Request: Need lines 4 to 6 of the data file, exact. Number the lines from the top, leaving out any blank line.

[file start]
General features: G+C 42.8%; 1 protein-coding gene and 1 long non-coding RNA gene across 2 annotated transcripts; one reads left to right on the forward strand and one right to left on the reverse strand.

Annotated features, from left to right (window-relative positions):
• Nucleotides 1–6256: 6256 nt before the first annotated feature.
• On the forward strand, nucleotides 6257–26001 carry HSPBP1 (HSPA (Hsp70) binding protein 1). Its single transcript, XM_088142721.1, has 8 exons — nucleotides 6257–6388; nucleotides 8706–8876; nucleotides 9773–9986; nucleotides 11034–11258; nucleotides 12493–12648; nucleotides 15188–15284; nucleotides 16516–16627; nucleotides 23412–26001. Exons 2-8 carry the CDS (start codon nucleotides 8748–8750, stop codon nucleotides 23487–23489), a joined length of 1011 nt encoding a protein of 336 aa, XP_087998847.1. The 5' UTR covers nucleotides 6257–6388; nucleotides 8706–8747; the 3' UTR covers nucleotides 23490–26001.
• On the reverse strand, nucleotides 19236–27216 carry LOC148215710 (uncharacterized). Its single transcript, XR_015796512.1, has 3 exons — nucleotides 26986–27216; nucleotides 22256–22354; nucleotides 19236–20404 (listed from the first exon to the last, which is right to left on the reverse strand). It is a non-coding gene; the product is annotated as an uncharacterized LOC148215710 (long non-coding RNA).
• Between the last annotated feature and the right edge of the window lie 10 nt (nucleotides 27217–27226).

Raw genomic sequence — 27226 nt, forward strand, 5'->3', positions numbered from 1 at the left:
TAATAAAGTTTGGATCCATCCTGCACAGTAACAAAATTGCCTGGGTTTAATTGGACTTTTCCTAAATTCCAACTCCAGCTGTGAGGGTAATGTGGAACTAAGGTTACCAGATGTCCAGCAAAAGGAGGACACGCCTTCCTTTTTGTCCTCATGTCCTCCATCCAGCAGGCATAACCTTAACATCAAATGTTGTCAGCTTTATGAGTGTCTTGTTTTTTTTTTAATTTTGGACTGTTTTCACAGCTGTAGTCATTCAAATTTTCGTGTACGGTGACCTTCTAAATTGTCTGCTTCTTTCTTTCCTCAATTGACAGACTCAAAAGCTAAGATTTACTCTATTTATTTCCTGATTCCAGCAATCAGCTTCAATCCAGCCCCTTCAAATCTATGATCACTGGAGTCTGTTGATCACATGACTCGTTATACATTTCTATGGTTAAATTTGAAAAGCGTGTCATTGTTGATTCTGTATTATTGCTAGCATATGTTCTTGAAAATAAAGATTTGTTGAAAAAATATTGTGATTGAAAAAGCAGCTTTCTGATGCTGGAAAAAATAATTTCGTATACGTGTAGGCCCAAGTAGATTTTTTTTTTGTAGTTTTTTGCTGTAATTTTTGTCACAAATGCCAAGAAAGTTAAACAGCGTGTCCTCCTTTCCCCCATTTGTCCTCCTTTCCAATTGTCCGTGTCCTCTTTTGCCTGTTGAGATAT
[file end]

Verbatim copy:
• On the forward strand, nucleotides 6257–26001 carry HSPBP1 (HSPA (Hsp70) binding protein 1). Its single transcript, XM_088142721.1, has 8 exons — nucleotides 6257–6388; nucleotides 8706–8876; nucleotides 9773–9986; nucleotides 11034–11258; nucleotides 12493–12648; nucleotides 15188–15284; nucleotides 16516–16627; nucleotides 23412–26001. Exons 2-8 carry the CDS (start codon nucleotides 8748–8750, stop codon nucleotides 23487–23489), a joined length of 1011 nt encoding a protein of 336 aa, XP_087998847.1. The 5' UTR covers nucleotides 6257–6388; nucleotides 8706–8747; the 3' UTR covers nucleotides 23490–26001.
• On the reverse strand, nucleotides 19236–27216 carry LOC148215710 (uncharacterized). Its single transcript, XR_015796512.1, has 3 exons — nucleotides 26986–27216; nucleotides 22256–22354; nucleotides 19236–20404 (listed from the first exon to the last, which is right to left on the reverse strand). It is a non-coding gene; the product is annotated as an uncharacterized LOC148215710 (long non-coding RNA).
• Between the last annotated feature and the right edge of the window lie 10 nt (nucleotides 27217–27226).